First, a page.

BALI, INDONESIA

Trish Griffiths on 02 February 2009
For our trip to Bali we decided to stay in Sanur, and chose the Bali Hyatt. We felt that Sanur would give us the most chance to see the “real” Bali, without it being too touristy, or remote. There were lots of restaurants and bars in the locality, but it still had a distinctly Balinese village feel, with plenty of local life around. The other advantage of Sanur is the coastal path that runs the entire length of the resort, great for hiring a bike and exploring the beautiful beach and the many restaurants and local shops on the beach front.

We experienced a Kecak dance show at the hotel; this was a fascinating introduction into the Hindu art and dance of Bali, and was typically energetic and colourful. The art and architecture is probably the island’s greatest virtue, so do try to take in some of the unique examples of the Balinese Hindu culture, if you can drag yourself away from the lovely beaches.

We visited the resort of Nusa Dua, courtesy of the Hyatt, which offered a free shuttle bus to its sister resort the Grand Bali Hyatt. Nusa Dua is a purpose built tourist area, south of Denpasar airport, and is a collection of luxurious 5 star properties, ideal for seclusion and relaxation, but be aware that you’ll need transport to see anything of Balinese life.

We then started our tour of the island with our guide Gusty, who is extremely knowledgeable about the place. We started out and headed north towards the interior of the island, and very quickly left behind the tourist areas of the south. Our first stop was at Besikhar temple, the Mother Temple, in the centre of Bali. As these temples are in constant use, there is always something going on, and we saw preparations for a festival, as well as a group of villagers bringing offerings. The black volcanic rock is a fantastic looking material, and adds an extra quality to the striking architecture of the temple complexes. We then made our way to Lake Batur, and had lunch overlooking the old lava flows from Mount Batur’s last eruption. Finally we went to Goa Gajah, the cave temple of Ganesha, the Hindu Elephant God.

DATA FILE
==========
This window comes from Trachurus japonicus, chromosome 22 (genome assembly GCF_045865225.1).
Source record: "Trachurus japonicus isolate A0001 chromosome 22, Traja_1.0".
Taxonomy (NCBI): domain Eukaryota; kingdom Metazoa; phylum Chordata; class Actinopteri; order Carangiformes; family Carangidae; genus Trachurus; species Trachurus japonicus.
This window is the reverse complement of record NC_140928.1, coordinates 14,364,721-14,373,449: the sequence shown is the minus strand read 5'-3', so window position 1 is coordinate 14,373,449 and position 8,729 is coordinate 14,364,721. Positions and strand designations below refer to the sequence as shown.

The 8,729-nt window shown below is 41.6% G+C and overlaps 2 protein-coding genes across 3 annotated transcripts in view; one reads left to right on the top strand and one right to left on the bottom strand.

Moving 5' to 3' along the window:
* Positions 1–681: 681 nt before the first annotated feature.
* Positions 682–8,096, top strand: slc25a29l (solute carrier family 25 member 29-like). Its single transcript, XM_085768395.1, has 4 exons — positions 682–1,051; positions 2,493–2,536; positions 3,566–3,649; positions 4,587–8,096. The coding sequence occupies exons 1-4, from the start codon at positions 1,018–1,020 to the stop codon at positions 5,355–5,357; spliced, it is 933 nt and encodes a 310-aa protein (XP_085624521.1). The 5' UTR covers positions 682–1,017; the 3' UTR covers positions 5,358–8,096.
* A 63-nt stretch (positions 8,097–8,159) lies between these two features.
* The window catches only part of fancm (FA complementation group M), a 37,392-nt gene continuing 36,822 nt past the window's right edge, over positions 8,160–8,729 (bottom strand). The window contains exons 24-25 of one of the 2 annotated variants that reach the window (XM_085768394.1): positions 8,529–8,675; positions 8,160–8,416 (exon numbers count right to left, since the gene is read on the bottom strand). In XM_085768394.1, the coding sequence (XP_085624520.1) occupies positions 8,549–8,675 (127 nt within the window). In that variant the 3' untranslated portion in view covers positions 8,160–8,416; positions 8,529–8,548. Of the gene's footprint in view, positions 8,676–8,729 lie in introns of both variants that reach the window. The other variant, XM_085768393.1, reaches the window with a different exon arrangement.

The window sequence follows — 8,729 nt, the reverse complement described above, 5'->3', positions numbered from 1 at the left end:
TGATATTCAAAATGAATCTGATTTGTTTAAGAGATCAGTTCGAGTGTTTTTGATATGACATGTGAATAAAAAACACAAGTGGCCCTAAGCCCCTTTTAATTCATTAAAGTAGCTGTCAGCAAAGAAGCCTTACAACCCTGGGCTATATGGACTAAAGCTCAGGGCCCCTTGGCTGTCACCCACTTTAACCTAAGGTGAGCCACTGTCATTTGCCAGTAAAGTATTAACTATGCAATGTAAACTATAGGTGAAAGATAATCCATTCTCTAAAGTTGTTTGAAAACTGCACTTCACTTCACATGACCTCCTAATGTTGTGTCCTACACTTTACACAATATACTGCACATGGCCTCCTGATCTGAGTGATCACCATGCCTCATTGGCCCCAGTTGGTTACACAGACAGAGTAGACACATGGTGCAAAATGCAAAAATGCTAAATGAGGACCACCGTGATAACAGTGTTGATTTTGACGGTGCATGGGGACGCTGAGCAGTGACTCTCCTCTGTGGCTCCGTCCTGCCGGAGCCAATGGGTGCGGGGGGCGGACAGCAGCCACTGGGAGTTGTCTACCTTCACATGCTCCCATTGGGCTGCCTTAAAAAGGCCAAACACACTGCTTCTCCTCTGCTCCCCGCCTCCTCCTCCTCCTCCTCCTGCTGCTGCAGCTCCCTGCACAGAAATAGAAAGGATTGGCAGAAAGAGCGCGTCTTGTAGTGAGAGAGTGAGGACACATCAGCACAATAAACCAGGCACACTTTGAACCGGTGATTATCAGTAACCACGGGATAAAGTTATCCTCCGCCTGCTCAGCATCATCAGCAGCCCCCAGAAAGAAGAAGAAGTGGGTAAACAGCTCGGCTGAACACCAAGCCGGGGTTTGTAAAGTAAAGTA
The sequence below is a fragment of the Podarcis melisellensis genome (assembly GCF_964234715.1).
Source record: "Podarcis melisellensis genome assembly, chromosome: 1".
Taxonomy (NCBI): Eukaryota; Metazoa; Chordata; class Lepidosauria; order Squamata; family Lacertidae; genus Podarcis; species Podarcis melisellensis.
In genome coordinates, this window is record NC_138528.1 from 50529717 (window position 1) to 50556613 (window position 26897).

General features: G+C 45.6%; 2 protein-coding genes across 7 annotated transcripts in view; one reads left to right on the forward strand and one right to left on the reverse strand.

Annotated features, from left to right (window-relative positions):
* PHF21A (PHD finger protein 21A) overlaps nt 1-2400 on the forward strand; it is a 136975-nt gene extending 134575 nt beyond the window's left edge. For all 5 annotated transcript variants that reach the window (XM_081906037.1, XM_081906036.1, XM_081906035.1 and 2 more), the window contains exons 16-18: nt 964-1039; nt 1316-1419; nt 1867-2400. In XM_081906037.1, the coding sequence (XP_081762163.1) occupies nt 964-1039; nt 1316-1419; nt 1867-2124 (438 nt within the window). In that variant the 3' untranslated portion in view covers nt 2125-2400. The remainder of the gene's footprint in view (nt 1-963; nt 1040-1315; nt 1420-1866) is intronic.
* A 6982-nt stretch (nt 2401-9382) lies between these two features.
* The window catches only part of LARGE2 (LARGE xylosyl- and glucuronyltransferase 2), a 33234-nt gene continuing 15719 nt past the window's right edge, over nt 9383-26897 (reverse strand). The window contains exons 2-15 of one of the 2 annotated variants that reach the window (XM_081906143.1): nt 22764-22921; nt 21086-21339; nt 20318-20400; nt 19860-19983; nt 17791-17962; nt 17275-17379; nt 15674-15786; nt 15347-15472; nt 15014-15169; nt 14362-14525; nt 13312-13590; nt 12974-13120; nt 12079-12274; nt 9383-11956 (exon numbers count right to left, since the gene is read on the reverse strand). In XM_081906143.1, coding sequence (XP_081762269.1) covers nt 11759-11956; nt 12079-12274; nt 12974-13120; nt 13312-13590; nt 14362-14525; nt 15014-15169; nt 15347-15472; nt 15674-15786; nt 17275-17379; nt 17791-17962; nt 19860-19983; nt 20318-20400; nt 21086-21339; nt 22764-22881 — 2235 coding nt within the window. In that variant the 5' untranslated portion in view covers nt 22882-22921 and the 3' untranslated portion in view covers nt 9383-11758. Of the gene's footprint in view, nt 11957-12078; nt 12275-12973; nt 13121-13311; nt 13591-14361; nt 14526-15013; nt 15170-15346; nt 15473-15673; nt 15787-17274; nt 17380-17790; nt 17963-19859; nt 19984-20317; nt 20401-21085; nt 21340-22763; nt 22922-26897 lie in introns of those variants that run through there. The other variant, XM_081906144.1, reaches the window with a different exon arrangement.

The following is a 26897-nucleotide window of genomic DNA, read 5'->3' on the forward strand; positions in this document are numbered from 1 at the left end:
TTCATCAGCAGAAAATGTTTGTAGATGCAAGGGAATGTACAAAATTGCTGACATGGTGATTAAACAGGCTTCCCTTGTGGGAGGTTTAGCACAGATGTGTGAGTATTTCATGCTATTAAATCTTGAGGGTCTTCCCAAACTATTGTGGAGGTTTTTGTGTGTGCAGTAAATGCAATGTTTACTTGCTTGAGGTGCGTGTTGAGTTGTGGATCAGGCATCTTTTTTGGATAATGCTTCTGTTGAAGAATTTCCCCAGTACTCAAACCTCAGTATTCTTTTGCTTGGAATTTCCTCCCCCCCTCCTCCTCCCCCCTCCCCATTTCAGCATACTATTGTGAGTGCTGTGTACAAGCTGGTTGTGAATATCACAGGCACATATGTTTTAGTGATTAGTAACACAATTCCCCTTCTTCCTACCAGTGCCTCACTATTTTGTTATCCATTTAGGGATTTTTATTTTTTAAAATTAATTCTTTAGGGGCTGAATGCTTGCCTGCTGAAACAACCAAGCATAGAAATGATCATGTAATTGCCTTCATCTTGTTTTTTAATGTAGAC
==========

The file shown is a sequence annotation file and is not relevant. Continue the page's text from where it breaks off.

We continued our cultural tour the next day with a visit to Tanah Lot, the temple perched on a rock in the Indian Ocean. Don’t miss the holy snake in the cave opposite the temple, it’s considered good luck to touch it! We also visited Kuta, Legian and Seminyak. Kuta is very popular with young Australian tourists and is VERY commercial, with many, many bars, restaurants and nightclubs, probably on a par with the Spanish Costas for the British. Legian and Seminyak tend to be smaller versions of this theme. From here we again headed inland and went to visit the rice terraces. We would recommend a visit to this area as it is a very attractive area. The views are stunning, and it’s fascinating to watch the farmers going about their business in what looks like complete harmony with their surroundings. Finally we made our way to the picturesque Lake Temple at Bedugul. We also visited Ubud, the cultural heart of the island. It’s definitely worth considering a few days here, not just to soak up the artistic ambience, but also it’s a good base for exploring the North of the island, something we’ll do when we come back! Whilst in Ubud, make sure to have Babi Guling, the local speciality of suckling pig; it’s delicious (the most famous shop is opposite the market in Ubud, near the old palace, and it’s cheap as well, just follow the crowds!). If you’re feeling adventurous, also try Nasi Jingo, it’s a local snack of rice, chilli sauce and a few other bits served in a pandanus leaf. Again, really cheap, great taste, and you’ll really impress your guide/taxi driver with it! One other local speciality is the Padang restaurants. They have their wares on show in the window, and will bring out one of each dish for you when you sit down. You’re then only charged for what you eat, a great way to sample a range of local dishes.

If you are thinking of going to Bali, do consider a twin centre, and most definitely drag yourself away from the beach - the island’s interior is simply stunning. The best time to visit Bali is April - October, we visited in Feb and saw rain on a few days.

Share